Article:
District Attorney Chesa Boudin told an audience of supporters at Manny's on Thursday that he "refuse[s] to be distracted" by the ongoing effort to recall him over what he says is a false perception of the reality of the city.
The narrative around Boudin, who took office in January 2020 as a progressive prosecutor with a background as a public defender, has no doubt been complicated by the pandemic and the spike in burglaries that San Francisco saw last year. It's been doubly complicated by a string of high-profile violent crimes and vehicular manslaughters attributed to suspects who had been let out of jail during the pandemic under various circumstances. While Boudin may not be to blame for any or most of these things, it becomes a hard narrative to disentangle when perceptions about the city being in chaos become entrenched.
Boudin tried to address some of this at the event last night, as the Chronicle reports, with cafe owner and new SFMTA Board Member Manny Yekutiel in conversation with him on stage. All the while, reportedly, there was a pro-recall heckler on a megaphone just outside the door.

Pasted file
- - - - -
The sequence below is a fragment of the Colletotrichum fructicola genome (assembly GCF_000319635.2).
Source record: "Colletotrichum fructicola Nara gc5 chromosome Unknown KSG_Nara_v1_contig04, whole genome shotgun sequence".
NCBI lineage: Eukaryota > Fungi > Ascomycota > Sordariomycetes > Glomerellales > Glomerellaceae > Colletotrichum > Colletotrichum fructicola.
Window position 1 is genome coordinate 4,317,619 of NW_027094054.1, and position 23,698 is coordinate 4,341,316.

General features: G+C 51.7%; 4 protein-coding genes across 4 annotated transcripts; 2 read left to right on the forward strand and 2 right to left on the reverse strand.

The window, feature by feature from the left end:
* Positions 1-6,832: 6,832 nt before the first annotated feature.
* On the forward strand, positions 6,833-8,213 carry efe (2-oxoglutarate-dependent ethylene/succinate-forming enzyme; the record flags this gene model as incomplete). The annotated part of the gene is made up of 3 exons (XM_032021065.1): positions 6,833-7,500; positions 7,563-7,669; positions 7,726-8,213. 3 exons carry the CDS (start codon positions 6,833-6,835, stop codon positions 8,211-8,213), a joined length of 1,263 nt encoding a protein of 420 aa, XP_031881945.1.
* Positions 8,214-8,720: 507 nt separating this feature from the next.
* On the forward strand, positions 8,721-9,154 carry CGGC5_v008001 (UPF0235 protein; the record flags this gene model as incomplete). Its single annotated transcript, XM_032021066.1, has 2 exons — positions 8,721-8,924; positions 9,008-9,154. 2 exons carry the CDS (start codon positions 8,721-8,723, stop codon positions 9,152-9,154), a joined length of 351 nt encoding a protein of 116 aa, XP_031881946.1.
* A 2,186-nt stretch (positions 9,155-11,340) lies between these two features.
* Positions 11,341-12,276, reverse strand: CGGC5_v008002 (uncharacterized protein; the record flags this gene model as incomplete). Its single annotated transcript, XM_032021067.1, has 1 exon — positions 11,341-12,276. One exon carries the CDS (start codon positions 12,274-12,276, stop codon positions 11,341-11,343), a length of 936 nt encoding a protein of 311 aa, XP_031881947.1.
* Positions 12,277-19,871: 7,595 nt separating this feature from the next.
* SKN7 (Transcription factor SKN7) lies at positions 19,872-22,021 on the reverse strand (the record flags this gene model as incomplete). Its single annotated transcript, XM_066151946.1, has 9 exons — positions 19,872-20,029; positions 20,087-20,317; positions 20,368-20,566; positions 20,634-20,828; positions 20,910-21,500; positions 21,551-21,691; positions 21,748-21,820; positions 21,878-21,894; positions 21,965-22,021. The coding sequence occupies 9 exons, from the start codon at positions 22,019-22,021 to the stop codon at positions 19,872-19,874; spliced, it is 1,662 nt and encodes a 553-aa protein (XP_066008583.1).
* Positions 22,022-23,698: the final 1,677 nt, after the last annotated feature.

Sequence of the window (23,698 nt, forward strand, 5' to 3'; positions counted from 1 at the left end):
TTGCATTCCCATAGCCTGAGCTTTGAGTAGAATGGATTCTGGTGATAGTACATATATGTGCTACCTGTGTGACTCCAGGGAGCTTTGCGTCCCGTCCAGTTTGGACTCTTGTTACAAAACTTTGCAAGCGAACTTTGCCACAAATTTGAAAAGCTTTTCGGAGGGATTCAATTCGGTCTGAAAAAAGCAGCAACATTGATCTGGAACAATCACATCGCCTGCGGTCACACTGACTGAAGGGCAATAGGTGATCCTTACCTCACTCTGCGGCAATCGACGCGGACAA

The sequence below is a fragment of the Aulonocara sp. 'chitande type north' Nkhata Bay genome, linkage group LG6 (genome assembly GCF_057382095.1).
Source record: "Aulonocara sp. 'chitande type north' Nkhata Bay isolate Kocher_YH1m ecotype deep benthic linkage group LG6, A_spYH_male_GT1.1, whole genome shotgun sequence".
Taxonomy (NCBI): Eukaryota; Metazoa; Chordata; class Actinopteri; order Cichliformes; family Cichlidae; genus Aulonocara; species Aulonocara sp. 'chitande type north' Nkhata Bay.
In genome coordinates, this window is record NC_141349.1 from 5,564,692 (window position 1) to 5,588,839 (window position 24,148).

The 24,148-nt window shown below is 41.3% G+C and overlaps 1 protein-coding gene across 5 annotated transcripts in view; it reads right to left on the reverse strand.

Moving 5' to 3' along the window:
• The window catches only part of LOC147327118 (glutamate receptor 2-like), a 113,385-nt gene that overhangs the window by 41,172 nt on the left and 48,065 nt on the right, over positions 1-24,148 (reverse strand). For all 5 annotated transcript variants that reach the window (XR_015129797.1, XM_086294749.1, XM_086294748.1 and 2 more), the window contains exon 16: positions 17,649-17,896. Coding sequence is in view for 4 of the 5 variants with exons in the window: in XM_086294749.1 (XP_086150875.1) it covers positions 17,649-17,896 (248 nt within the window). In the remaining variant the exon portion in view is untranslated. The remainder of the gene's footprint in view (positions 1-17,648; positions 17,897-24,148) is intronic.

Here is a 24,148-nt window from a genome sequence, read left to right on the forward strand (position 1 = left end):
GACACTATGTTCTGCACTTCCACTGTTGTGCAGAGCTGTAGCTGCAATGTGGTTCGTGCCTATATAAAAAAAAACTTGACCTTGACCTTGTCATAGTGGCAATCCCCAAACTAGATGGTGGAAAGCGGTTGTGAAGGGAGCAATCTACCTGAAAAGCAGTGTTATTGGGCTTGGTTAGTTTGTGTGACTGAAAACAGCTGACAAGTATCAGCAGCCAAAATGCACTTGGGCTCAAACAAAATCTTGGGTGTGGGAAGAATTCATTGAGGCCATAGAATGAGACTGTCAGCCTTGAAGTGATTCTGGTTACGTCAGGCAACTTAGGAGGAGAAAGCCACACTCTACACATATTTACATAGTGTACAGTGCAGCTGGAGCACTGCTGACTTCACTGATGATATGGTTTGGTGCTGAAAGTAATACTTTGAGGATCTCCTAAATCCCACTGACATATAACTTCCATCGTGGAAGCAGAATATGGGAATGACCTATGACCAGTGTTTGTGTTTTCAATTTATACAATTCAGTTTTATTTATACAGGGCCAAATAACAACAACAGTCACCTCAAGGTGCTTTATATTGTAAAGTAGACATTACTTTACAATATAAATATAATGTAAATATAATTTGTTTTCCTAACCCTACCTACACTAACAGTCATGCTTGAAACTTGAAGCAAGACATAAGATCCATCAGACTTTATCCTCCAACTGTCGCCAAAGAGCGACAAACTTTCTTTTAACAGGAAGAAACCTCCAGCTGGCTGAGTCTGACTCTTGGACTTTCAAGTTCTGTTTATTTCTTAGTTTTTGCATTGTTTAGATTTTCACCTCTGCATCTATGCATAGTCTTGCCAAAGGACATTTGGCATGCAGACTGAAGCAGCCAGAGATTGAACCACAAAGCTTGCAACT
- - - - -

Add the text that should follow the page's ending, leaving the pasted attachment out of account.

He compared recall efforts, against him and other political figures across the country, to Trump's "Big Lie" about winning the election. And he said that in general these recalls were not about actual impeachable offenses, but are "happening because people don’t like the outcome of elections."
He also pointed to statistics about crime doing down 20% overall last year, his first year in office, but he attributed that to the pandemic and not to any work his office had done.
When asked if the recall effort has distracted him from his work, he said, "I refuse to be distracted." And he went on to cite the accomplishments of his term so far, which include criminal prosecutions against five police officers for use of excessive force.
"It’s been 18 months — I’ve been able to go to my office for two of them,” he said, per the Chronicle. “And they want to recall me now, when crime rates have fallen by 20%?"
Critics will continue to argue that with property crime spiking in multiple neighborhoods over the last year, we need a DA who is going to be tougher on repeat offenders and not easier out of a desire for reform the criminal justice system as a whole.
Most recently, there was the case of a 94-year-old woman who was randomly stabbed while taking her morning walk in the Tenderloin, and the suspect was a repeat offender with both burglary and a dismissed murder charge on his rap sheet. Boudin was quick to point out in the press that he had recommended that the suspect, Daniel Cauich, not be let out on bail weeks earlier on a new burglary charge, but he was overruled by a judge.
Boudin conceded at Thursday's event, "there’s room for improvement, I’m aware," and said he would work "tirelessly" to make sure San Franciscans feel safe.